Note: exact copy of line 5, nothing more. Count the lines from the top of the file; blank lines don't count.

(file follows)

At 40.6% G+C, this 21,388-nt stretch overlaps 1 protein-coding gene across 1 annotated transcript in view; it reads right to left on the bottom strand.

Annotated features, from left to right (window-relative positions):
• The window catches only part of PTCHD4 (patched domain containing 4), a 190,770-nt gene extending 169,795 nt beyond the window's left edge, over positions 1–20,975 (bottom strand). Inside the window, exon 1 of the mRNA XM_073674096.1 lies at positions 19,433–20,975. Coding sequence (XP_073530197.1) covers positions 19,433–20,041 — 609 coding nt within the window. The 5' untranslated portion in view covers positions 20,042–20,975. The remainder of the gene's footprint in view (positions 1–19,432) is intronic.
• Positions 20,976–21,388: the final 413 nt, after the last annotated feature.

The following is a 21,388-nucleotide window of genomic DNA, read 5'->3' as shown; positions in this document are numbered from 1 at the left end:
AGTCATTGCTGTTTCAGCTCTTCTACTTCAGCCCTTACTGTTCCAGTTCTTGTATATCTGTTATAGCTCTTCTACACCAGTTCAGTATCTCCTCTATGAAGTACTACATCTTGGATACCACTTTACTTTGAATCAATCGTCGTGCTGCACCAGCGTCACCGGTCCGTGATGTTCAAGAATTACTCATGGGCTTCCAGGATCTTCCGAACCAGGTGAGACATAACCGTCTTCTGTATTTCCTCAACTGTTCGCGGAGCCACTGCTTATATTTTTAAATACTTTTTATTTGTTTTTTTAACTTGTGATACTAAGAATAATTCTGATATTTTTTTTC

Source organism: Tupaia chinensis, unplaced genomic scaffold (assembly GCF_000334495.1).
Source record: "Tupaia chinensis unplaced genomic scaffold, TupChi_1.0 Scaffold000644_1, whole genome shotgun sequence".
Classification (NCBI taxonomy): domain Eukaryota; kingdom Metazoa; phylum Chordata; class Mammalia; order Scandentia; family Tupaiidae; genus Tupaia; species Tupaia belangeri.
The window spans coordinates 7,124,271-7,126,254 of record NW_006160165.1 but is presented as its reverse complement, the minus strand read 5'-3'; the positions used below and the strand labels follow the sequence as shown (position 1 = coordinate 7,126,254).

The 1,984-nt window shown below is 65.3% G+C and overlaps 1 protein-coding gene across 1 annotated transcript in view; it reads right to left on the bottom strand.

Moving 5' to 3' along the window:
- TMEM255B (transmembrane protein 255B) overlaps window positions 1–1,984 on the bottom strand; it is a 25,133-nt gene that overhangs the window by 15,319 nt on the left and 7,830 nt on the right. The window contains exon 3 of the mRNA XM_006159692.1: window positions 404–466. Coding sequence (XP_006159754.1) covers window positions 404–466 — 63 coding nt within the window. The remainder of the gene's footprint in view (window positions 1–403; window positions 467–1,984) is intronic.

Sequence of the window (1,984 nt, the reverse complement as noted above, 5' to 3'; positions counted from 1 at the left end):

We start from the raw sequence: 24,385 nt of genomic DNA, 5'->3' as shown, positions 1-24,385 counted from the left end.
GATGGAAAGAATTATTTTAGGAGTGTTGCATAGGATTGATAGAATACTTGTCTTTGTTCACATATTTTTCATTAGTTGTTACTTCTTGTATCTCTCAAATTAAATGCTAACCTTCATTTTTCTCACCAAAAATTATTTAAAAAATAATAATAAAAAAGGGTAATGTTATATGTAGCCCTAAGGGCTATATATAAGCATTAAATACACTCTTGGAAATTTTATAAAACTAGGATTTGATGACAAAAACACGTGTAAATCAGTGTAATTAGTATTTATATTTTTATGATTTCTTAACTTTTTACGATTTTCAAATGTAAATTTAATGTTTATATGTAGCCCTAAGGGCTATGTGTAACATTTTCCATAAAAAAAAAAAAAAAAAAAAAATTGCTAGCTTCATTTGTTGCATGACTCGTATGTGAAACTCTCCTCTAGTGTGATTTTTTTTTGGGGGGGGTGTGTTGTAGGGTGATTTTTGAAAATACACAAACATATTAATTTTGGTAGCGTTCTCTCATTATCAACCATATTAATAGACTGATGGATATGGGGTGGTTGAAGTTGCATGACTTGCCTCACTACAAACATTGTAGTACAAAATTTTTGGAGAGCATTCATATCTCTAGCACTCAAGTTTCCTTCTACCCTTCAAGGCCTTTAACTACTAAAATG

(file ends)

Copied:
The following is a 21,388-nucleotide window of genomic DNA, read 5'->3' as shown; positions in this document are numbered from 1 at the left end: